Some fast-food drive-thru experiences were immortalized by Joe Pesci in “Lethal Weapon 2” (expletives and all) when he basically said you never get a correct order. Fast-forward to today, and the technology is still a bit lacking, and any number of situations, from people talking in the background to a noisy engine, can inhibit the order-taker from hearing and relaying your order accurately.
Here’s where voice technology startup ConverseNow comes in. The four-year-old startup is tapping into voice artificial intelligence technology to put virtual assistants inside quick-serve restaurants to automate the order-taking process and free up staff to focus on fulfillment and in-person customer service.
“The voice AI space is new and still being explored,” Vinay Shukla, co-founder and CEO of ConverseNow, told TechCrunch. “Similar to online ordering, this technology took a few years to emerge and some have become leaders and some have become followers.”
He referenced companies like ordering tool startups Bbot, which is being acquired by DoorDash, and Lunchbox, which raised $50 million earlier this year, as those that are leading the space.
However, he explained that a problem has always existed in drive-thrus, but the technology has “never existed to solve the problem and is still not there 100%.” Even as the company applies its own voice AI technology, it is evolving, Shukla added.
“The applications of AI into different verticals are still new,” he said. “Food ordering becomes even more nuanced and drive-thru is complex. Even the best AI platforms may still need human help. What happens when there are birds chirping, kids screaming and engine noise? This is still a new space and market that companies like us created.”
We first profiled ConverseNow last year when it raised $15 million in Series A funding in a round led by Craft Ventures. The company is now back with an additional $10 million in what Shukla is calling a Series A1 round.
The new investment is in partnership with Enlightened Hospitality Investments, the growth equity fund co-founded by Danny Meyer, the founder of Union Square Hospitality Group and Shake Shack. This is EHI’s third investment this year, according to Crunchbase data. This includes vision AI for food waste company PreciTaste, labor management startup 7shifts, and real estate tech company Withco.
As part of the investment, Meyer will join ConverseNow’s board of directors. The new funding gives ConverseNow total funding of $28.8 million since the company was founded in 2018.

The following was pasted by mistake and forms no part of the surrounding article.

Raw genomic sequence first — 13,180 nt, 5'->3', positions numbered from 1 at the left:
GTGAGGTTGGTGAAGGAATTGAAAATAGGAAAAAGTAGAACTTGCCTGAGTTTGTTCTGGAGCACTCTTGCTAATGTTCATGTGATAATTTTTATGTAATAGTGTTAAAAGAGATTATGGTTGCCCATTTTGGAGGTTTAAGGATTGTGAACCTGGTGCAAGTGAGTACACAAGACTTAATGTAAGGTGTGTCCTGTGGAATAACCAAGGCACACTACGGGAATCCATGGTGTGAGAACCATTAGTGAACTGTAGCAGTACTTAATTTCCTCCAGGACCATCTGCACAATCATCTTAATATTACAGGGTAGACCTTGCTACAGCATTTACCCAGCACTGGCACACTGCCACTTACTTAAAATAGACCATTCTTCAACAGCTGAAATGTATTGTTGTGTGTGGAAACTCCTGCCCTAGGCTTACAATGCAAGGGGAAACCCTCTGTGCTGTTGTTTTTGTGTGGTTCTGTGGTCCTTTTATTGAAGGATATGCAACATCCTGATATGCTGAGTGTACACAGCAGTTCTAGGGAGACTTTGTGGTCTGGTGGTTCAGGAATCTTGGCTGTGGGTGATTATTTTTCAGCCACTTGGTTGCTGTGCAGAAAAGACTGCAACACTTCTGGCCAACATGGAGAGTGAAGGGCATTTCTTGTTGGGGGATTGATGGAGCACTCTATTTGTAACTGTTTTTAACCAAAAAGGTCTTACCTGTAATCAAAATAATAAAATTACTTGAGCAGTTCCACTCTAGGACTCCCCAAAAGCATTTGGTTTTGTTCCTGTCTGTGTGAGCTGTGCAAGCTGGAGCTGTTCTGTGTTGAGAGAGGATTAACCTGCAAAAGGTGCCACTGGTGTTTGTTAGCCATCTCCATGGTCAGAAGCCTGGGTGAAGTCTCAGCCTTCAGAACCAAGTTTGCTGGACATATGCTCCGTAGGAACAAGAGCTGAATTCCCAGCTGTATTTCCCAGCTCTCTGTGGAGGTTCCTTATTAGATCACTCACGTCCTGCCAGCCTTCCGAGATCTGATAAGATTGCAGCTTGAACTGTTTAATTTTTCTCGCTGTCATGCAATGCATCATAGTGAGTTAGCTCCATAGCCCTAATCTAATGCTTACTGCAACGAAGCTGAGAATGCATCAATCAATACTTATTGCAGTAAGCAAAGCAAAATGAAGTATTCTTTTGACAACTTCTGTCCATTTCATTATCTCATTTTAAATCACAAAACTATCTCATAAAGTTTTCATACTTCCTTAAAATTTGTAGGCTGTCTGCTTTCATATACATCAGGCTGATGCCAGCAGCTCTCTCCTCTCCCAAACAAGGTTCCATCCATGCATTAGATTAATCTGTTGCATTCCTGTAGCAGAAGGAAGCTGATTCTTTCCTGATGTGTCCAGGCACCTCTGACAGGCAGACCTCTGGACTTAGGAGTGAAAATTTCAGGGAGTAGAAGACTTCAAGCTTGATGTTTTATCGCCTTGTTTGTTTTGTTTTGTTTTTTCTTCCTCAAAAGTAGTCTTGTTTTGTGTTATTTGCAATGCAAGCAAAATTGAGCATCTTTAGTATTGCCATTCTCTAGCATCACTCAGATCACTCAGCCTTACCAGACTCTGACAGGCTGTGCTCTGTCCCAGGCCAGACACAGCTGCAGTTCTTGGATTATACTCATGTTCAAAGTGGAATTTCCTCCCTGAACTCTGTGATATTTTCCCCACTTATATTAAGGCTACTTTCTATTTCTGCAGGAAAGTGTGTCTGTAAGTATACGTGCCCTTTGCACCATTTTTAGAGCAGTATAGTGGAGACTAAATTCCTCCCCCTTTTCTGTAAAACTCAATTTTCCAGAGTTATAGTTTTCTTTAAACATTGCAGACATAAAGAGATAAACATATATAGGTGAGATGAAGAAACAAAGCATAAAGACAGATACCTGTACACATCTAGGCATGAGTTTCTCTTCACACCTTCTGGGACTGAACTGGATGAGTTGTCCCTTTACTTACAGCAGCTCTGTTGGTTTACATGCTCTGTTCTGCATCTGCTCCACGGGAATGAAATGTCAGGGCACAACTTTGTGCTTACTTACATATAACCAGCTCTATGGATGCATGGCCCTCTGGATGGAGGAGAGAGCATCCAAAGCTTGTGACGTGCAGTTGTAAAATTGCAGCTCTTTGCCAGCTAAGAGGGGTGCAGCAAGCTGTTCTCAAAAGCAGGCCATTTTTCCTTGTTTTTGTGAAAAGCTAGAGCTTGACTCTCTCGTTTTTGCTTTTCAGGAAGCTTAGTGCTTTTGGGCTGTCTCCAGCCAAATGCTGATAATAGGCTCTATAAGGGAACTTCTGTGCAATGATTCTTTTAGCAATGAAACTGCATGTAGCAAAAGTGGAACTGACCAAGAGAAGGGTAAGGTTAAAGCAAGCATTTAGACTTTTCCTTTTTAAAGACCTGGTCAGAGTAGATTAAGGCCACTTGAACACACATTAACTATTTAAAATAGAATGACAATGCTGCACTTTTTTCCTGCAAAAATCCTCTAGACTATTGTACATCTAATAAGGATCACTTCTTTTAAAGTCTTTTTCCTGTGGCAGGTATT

In 2021, ConverseNow was live in over 750 stores, with Domino’s Pizza being its flagship restaurant brand. Today, that has grown to over 1,100 restaurants across 40 states and the addition of Fazoli’s and Blake’s Lotaburger. Shukla said that by the end of the year there will be 14 restaurant brands.
The company also experienced 12x revenue growth over the past 12 months and is helping its restaurant customers boost same-store sales up to 30%, increase average tickets up to 20% and provide up to 12 hours of additional labor per store each week.
The “bridge” funding, if you will, gives the company some runway to keep up with demand without the need to raise a Series B just yet, Shukla said. His team has doubled in size since the Series A round, and he expects to continue those hiring efforts in engineering and product.
ConverseNow intentionally started with phones, but the new funding also enables it to accelerate its drive-thru technology and implement it with large and midsized brands, which he describes as having between 200 and 500 stores. It began drive-thru installations earlier this year after a pilot with Fazoli’s.
Next up, the company is exploring additional channels for its AI and data, for example, at the intersection of mobile app ordering and bringing AI personalization in-store for guest experience. This is something it is already working with Fazoli’s on.
“We don’t see the fast food space affected much by the economy because it is the cheapest and fastest food available,” Shukla said. “For us, we are seeing a tremendous growth opportunity because the big guys, like DoorDash, haven’t gotten into this space because they would have to make a call center or partner with someone like us to get data.”
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